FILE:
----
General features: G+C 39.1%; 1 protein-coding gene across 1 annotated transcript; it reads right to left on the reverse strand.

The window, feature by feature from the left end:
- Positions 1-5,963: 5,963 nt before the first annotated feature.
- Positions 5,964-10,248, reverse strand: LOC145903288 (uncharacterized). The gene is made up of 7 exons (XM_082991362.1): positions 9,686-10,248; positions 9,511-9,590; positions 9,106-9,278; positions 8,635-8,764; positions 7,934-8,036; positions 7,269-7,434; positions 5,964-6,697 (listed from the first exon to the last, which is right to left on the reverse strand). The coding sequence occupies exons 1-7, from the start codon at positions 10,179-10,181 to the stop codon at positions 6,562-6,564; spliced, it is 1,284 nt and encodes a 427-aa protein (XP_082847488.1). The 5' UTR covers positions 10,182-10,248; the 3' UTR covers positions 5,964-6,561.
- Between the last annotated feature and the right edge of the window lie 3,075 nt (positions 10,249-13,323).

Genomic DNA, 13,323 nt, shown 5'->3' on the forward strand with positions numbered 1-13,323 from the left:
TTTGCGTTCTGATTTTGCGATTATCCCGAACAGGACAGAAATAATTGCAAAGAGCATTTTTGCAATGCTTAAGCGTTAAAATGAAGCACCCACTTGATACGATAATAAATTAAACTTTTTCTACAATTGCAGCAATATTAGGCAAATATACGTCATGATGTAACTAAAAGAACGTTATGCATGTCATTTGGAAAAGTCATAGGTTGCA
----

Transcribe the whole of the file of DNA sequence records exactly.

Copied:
General features: G+C 39.1%; 1 protein-coding gene across 1 annotated transcript; it reads right to left on the reverse strand.

The window, feature by feature from the left end:
- Positions 1-5,963: 5,963 nt before the first annotated feature.
- Positions 5,964-10,248, reverse strand: LOC145903288 (uncharacterized). The gene is made up of 7 exons (XM_082991362.1): positions 9,686-10,248; positions 9,511-9,590; positions 9,106-9,278; positions 8,635-8,764; positions 7,934-8,036; positions 7,269-7,434; positions 5,964-6,697 (listed from the first exon to the last, which is right to left on the reverse strand). The coding sequence occupies exons 1-7, from the start codon at positions 10,179-10,181 to the stop codon at positions 6,562-6,564; spliced, it is 1,284 nt and encodes a 427-aa protein (XP_082847488.1). The 5' UTR covers positions 10,182-10,248; the 3' UTR covers positions 5,964-6,561.
- Between the last annotated feature and the right edge of the window lie 3,075 nt (positions 10,249-13,323).

Genomic DNA, 13,323 nt, shown 5'->3' on the forward strand with positions numbered 1-13,323 from the left:
TTTGCGTTCTGATTTTGCGATTATCCCGAACAGGACAGAAATAATTGCAAAGAGCATTTTTGCAATGCTTAAGCGTTAAAATGAAGCACCCACTTGATACGATAATAAATTAAACTTTTTCTACAATTGCAGCAATATTAGGCAAATATACGTCATGATGTAACTAAAAGAACGTTATGCATGTCATTTGGAAAAGTCATAGGTTGCA